This plant is engineered to suck higher amounts of CO2

Jun 04, 2019, 7:50 AM EDT
(Source: Andrew Malone/flickr)
(Source: Andrew Malone/flickr)

California’s Salk Institute for Biological Studies is tweaking the genes of a plant to enhance its ability to store higher amounts of carbon-dioxide (CO2), an effort it claims, could reduce emissions by around 20 to 46 percent if implemented at global scale.

At the first blush, the “Harnessing Plants Initiative” sounds to be a generic, humble idea but the scientists involved in the project give strong reasons how and why it may work. The “Ideal Plant,” as they refer to it, will have a robust root system that will not only stockpile more CO2 but will also lock the gas into the soil even after decomposition, notes Dezeen.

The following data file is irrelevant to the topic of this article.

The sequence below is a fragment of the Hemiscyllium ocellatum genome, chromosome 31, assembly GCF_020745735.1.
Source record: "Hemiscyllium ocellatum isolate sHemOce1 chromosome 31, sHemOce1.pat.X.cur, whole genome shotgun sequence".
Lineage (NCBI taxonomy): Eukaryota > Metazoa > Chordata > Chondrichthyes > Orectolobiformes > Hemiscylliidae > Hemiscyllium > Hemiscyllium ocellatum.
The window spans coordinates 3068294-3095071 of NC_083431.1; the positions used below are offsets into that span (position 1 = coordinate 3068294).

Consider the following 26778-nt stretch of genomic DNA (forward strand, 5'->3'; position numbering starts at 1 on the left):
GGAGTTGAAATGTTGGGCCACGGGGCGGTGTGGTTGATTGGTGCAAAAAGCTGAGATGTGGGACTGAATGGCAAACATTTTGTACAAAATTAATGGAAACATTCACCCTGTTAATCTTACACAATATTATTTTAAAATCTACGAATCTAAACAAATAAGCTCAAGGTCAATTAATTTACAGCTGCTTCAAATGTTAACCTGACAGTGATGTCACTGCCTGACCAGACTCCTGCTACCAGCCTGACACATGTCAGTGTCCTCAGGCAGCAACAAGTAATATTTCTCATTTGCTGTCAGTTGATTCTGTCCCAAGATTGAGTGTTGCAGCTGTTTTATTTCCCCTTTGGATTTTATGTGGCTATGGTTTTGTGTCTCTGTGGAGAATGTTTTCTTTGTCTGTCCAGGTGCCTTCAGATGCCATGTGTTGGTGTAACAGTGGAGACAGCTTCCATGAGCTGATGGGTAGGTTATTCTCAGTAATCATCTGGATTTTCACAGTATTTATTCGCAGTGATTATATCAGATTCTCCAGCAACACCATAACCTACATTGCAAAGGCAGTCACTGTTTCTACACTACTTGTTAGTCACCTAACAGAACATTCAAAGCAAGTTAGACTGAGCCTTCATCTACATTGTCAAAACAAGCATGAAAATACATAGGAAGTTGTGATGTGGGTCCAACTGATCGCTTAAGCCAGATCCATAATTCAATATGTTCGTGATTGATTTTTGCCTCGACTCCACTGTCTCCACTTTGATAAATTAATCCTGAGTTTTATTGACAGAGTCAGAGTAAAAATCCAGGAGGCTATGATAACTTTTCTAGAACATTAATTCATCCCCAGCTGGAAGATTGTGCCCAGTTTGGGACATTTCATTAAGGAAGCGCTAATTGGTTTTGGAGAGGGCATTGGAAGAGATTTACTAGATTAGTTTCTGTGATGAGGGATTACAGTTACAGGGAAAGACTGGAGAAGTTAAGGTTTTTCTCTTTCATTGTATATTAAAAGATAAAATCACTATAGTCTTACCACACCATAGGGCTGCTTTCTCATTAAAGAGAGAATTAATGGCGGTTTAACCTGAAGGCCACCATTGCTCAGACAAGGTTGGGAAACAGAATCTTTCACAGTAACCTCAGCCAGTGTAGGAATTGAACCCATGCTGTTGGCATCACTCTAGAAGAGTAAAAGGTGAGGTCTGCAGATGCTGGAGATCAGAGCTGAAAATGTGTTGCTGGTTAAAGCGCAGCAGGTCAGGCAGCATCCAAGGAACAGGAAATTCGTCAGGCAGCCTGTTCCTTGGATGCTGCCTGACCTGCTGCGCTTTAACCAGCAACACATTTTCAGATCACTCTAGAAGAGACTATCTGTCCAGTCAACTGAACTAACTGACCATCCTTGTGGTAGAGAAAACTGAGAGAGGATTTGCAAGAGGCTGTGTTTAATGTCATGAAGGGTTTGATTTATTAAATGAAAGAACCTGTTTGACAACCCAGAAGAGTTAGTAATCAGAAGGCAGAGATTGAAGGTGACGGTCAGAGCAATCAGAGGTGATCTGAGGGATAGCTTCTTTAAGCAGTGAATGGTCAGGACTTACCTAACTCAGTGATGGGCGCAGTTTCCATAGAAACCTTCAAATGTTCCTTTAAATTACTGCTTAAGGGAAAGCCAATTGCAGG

The biologists at the institute plan to expand these genetic tweaks from model plant to six prevalent crops: corn, soybean, rice, wheat, cotton/cottonseed, and rapeseed/canola, which could be a potent tool against climate change while also offering better crop yields and making plants more resistant to the adverse impact of shifting climate, writes Salk.

 

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